Shoup’s book and the Orange Coit Tower help us look at our public spaces from a fresh perspective and to consider their value and potential in our daily lives. How do we assess the real value of public spaces in our cities anyway? What is Golden Gate or Central Park worth to us? What about the value of the common everyday sidewalk or street corner where people congregate? How about a public bench, beach, train station, bike path or dog park? These are heady issues without easy answers. Social economics is tricky like that, and usually gets left to academics. I guess that’s why it takes 737 pages to give the subject of free parking its fair due. An advertising person might simply reduce it down to “Think Differently,” like Apple does.
Shoup’s persuasive premise is that free parking is the great blind spot of American local politics. We agree. We have remarked on this in our own modest way in the past, for example our That Blind Spot post. Rarely do we share quotes, but take a minute to absorb these poignant reviews.
“Free parking is like a fertility drug for cars. Many people don’t realize how much of the high price of housing is due to requirements by local governments that a certain number of parking spaces must be provided. These costs are paid by everyone, including those who don’t own a car.”
“In this revelatory, revolutionary book, UCLA professor Donald Shoup persuasively explains why almost everything we are told about parking either by professional planning experts or by ‘common sense’ is wrong, and argues that current parking policies constitute the greatest planning disaster in human history.”
“Shoup points out that if we decided that gasoline should be free, the result we would expect would be obvious: people would drive too much, shortages of gasoline would develop, fights would break out over scarce gas, and governments would go broke trying to pay for it all. Parking is no different. Providing free parking leads to overuse, shortages, and conflicts over parking. Cash-strapped local governments and neighborhoods lose out too.”
“I was stunned to find out that in some neighborhoods up to 90% of the traffic has been found to be people cruising around looking for a place to park. Charging the right price for parking according to local demand can get rid of this problem.”
How many of us have the patience to read a 737-page book? How can we bridge the gap between academic work and public awareness? Should we paint parking spots orange, pile up a bunch of Shoup’s books in a parking space? Events like Park(ing) Day help raise awareness. An easier route might be to join “The Shoupistas” on Facebook. We need more creative minds think progressively about public space, like the city planner who dreamt of celebratory Orange Towers.
One action we can take today is to Vote Tomorrow for legislation to improve the quality of our public space. If you live in California, a “No” vote on big oil-funded Prop. 23 is a “No” brainer. If you live in San Francisco’s western and northern neighborhoods, vote “Yes” for Bert Hill on the BART Board. We don’t usually endorse individuals, but transit advocate Bert Hill has unimpeachable professional credentials and a demeanor such that he teaches bicycle safety as avocation. His David vs. Goliath battle against the incumbent can be viewed here.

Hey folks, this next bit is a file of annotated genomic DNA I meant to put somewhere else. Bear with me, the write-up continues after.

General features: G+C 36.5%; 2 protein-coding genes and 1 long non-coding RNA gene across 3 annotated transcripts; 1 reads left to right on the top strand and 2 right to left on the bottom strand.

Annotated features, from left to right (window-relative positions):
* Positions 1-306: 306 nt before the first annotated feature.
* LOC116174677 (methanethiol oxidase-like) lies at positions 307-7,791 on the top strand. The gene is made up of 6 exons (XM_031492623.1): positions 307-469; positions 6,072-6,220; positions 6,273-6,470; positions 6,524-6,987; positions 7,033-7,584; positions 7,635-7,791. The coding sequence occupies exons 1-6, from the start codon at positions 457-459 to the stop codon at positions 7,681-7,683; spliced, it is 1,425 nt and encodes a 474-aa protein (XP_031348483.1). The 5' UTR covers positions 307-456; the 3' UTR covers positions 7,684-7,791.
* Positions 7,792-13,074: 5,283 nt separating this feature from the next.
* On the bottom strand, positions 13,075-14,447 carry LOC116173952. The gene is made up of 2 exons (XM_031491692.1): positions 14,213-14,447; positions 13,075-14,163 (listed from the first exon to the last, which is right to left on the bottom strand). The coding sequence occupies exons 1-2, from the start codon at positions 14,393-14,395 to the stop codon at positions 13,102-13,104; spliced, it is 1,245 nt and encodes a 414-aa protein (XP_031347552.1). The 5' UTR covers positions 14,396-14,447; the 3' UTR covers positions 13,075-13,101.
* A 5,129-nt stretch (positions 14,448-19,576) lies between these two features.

We are giving away two bikes as part of our PUBLIC J7 and PUBLIC A7 launch, and there is a special program for college students. Please forward this page with details about our contest to your friends and family.
All blue PUBLIC Ds at 20% off
We’ve got more Blue diamond-frame bikes (D1, D3, and D8) than we have room for in our warehouse, and we need to make space for new bikes coming in mid-November. For a limited time, we’re offering a special on our blue diamond bikes in single, 3, and 8 speeds, in all sizes. See our Fall Blues page for details.
One of our favorite days in the city is the annual Rebar, who are some of the most creative urban designers and planners we’ve come across. We’re teaming up with our friends from Nomad’s Kitchen to convert a few parking spots near our office as temporary picnic areas. We’ll have tables and chairs – and… Read more »
One of our favorite days in the city is the annual PARK(ing) Day. This year’s PARK(ing) Day is on Friday, Sept. 17.
PARK(ing) Day started in 2005 by our friends at Rebar, who are some of the most creative urban designers and planners we’ve come across.
We’re teaming up with our friends from Bike Basket Pies and Nomad’s Kitchen to convert a few parking spots near our office as temporary picnic areas. We’ll have tables and chairs – and a bookshelf with reading materials to inspire visitors to read about our world of design and bicycles. We’ll have a few other surprises too.
We’re lucky to work in South Park where there’s already some green space and picnic benches – but on a beautiful day there’s more people looking for spots to sit on than there are seats in the park. So we hope to provide some additional seating areas where our neighbors and visitors can relax on.
Here’s a short history of PARK(ing) Day:
“PARK(ing) Day is a annual open-source global event where citizens, artists and activists collaborate to temporarily transform metered parking spaces into “PARK(ing)” spaces: temporary public places. The project began in 2005 when Rebar, a San Francisco art and design studio, converted a single metered parking space into a temporary public park in downtown San Francisco. Since 2005, PARK(ing) Day has evolved into a global movement, with organizations and individuals (operating independently of Rebar but following an established set of guidelines) creating new forms of temporary public space in urban contexts around the world.”